[ISN] Ernst & Young laptop loss exposes 243, 000 Hotels.com customers
isn at c4i.org
Fri Jun 2 01:16:58 EDT 2006
By Ashlee Vance in Mountain View
1st June 2006
Exclusive - Ernst & Young's laptop loss unit continues to be one of
the company's more productive divisions. We learn this week that the
accounting firm lost a system containing data on 243,000 Hotels.com
customers. Hotels.com joins the likes of Sun Microsystems, IBM, Cisco,
BP and Nokia, which have all had their employees' data exposed by
Ernst & Young, as revealed here in a series of exclusive stories.
The Register can again exclusively confirm the loss of the Hotels.com
customer information after having received a copy of a letter mailed
out jointly by the web site and Ernst & Young. A Hotels.com spokesman
also confirmed the data breach, saying Ernst & Young notified the
company of the laptop loss on May 3. The laptop in question was stolen
from an Ernst & Young worker's car in Texas and did have some basic
data protection mechanisms such as, erm, the need for a password.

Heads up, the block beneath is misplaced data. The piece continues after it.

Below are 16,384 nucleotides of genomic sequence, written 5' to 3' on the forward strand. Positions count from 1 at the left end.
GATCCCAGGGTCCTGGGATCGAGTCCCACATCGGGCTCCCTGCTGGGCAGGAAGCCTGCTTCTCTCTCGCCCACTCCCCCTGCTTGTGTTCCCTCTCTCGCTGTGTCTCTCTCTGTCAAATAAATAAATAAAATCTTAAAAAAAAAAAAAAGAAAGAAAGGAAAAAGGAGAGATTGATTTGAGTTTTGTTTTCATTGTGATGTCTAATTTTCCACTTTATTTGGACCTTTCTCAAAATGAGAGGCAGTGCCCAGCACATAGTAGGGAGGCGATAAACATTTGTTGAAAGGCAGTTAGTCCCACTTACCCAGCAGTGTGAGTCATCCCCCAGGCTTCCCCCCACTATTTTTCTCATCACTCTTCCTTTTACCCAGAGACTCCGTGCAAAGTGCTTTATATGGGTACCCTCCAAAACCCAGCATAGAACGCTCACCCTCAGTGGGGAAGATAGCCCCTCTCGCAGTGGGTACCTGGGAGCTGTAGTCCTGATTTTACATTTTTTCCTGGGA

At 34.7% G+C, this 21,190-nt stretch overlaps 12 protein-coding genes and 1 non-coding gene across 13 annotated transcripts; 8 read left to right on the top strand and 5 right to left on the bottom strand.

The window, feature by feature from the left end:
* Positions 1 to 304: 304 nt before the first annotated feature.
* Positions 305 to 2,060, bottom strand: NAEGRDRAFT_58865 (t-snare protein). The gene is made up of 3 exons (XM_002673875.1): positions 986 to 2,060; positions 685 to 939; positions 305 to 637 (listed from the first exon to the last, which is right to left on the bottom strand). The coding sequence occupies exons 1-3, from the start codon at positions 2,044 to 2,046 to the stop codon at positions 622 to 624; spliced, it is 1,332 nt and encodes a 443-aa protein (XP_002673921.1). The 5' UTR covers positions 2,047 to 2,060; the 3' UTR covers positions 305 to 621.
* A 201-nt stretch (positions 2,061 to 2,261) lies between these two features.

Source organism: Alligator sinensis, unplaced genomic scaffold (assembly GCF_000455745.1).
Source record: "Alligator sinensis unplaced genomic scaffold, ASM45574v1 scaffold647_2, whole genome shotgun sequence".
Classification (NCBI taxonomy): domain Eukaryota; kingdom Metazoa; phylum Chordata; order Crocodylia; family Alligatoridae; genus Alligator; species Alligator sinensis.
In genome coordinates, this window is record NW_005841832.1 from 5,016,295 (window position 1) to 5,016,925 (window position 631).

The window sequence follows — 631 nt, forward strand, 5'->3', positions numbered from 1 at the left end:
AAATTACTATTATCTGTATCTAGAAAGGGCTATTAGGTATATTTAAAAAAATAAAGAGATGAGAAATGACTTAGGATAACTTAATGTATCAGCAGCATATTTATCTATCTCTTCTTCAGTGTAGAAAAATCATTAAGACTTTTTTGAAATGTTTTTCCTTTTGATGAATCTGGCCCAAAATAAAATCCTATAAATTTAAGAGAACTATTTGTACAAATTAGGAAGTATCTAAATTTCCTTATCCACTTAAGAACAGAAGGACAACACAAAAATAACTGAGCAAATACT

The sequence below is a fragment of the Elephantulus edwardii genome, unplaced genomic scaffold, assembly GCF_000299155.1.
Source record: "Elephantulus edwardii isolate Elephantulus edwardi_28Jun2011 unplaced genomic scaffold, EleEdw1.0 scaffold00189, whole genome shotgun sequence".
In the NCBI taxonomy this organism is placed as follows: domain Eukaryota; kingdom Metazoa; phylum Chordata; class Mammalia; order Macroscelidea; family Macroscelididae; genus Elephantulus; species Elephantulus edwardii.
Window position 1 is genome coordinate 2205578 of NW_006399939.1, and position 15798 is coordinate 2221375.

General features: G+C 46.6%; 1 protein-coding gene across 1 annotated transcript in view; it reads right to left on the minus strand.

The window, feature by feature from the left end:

"Recently, Hotels.com was informed by its outside auditor, Ernst &
Young, that one of Ernst & Young's employees had his laptop computer
stolen," Hotels.com told its customers in the letter. "Unfortunately,
the computer contained certain information about customer transactions
with Hotels.com, and other sites through which we provide booking
services directly to customers, from 2002 through 2004.
"This information may have included your name, address and some credit
or debit card information you provided at that time."
Ernst & Young in February lost one laptop that held information on
what's believed to be tens of thousands of Sun, IBM, Cisco, BP and
Nokia employees. It's not clear if this was the same system in the
Hotels.com incident. Ernst & Young has not returned our calls seeking
comment and has been reluctant to provide information on these
incidents in the past.
Ernst & Young in February also lost four laptops in Miami when its
workers decided to leave their systems in a hotel conference room
while they went out for lunch.
Major media outlets have so far ignored the Ernst & Young laptop
incidents, although they were quick to follow on our confirmation of a
Fidelity data breach that saw 200,000 HP workers have their
Ernst & Young offers a variety of security services to customers, and
encourages clients to be transparent with their policies around
customer data issues. The company, however, has not exactly been
proactive with regard to its own issues. ®
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